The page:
Henry James famously advised writers to "Try to be one of those on whom nothing is lost." Alas, plenty of things sail right past me. I can claim, however, that I make immense use of the little that I notice. Let me pay serious attention to something and I'll chew at it until it looks like something the rats have been at.
All that by way of talking about my ankle yet again. (And about writing. Just bear with me a second here.) I'm walking around again, with the occasional wince, and I'm finding that I don't quite remember how I went about it all these years.
About 15 years ago, I returned from overseas with something that progressed into a nasty bout of encephalitis, and I temporarily forgot how to do pretty much everything--speak distinctly, walk, pick things up. At one point I found myself sitting on the toilet, pants down around my ankles, without the slightest idea in the world how I had usually stood up from that position. I knew I had always somehow grabbed my pants and pulled them up in the process of rising--but how? I don't recall when I learned to do this, and don't clearly recall a time when I couldn't, but for a very long moment I sat there trying to work it out.
Performing this action was a struggle for a couple of months. Now it's safely reinstated as an automatic piece of my wetware, and I'm once more not sure how I go about it. Some acts--like tightrope-walking--aren't improved by thinking about mechanics during the execution.
Writing is one of those sorts of activities. Thinking too hard about how the writing is crafted while writing results in all kinds of hesitations and stumbles. We're all happiest when it flows.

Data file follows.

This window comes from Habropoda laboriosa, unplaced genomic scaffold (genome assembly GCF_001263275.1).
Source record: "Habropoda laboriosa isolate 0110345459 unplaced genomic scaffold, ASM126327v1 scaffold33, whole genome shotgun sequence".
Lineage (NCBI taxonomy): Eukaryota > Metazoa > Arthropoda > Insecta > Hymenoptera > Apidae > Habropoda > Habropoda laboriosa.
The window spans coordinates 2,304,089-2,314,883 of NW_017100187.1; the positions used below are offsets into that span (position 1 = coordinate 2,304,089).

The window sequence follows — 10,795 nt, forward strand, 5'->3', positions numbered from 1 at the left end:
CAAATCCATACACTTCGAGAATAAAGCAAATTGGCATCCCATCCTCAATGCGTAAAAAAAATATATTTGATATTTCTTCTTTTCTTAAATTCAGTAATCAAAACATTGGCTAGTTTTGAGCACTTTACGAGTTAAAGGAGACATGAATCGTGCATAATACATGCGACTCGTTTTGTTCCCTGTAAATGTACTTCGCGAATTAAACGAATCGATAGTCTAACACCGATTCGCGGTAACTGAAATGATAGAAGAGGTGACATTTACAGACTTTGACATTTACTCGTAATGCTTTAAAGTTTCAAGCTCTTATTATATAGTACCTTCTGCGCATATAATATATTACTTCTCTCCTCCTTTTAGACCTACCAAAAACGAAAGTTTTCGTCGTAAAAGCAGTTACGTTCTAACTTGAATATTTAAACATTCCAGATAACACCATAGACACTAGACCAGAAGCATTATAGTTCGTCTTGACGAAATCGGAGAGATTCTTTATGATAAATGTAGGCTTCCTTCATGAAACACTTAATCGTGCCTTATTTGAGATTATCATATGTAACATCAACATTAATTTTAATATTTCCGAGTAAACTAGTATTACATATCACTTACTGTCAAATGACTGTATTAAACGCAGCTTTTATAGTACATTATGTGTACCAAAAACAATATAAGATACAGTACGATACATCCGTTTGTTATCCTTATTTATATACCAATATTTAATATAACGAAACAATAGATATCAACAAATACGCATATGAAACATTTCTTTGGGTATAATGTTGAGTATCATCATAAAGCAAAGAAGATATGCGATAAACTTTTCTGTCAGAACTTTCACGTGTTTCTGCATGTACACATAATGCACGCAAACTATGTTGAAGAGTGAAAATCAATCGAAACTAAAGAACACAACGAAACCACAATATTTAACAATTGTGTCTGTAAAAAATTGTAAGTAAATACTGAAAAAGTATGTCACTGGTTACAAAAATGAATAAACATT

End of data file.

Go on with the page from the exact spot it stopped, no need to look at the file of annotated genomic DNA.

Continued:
Many writers I meet are reluctant to think about issues of craft. In some cases, I'm guessing they like to think of the process as magical and don't want reason intruding on it. But I believe many of the others are fearful that if they think about the process--even when they aren't at the desk--they'll make themselves stumble and even fall.
There's something to be said for the theory that improving your practice can result in a major setback, at least initially. I'd certainly be able to type faster if I used all ten fingers, for example (I do most of this with my the index and middle finger on my right hand and my index finger and thumb on my left). But I've tried to learn real typing, and I'd have to slow w-a-a-a-y-y-y down before learning the new technique could make me faster. I hear this principle applies to many sports activities, such as swinging a golf club--if you learned to do it in a suboptimum way originally, you may have to suffer a decline in performance before you can learn new, better habits.
Now, I don't claim there's an exact analogy between physical coordination skills and writing, but I've sometimes discovered that there are, if not better ways of attacking a writing, at least many alternative ways of coming at a problem. When we start out, I think most of us are simply doing our best to do what we can do to tell the story. Later, when we acquire more skills, we begin to worry more about the optimum way to tell the story--and the more experienced you become, the more possible approaches you can see.
Trouble is, of course, if I drop my tried-and-true approach (I mistyped that as 'tired-and-true' the first time, which would be equally applicable) for something I haven't attempted before, I can find myself in the position of learning to walk all over again. Some people's resistance to thinking about craft may be nothing more than that: if it ain't broke, don't fix it.
But most scribblers are also voracious readers, and the more we write, the more we are prone to notice how other writers tackle a problem--say, their approach to exposition, or how they deal with the passage of time, or shifts in POV. Not only do we all tend to admire precisely those techniques we haven't already mastered, but some of them look damn handy...
But it's often like starting all over again.
I seem to do that a lot. Do you?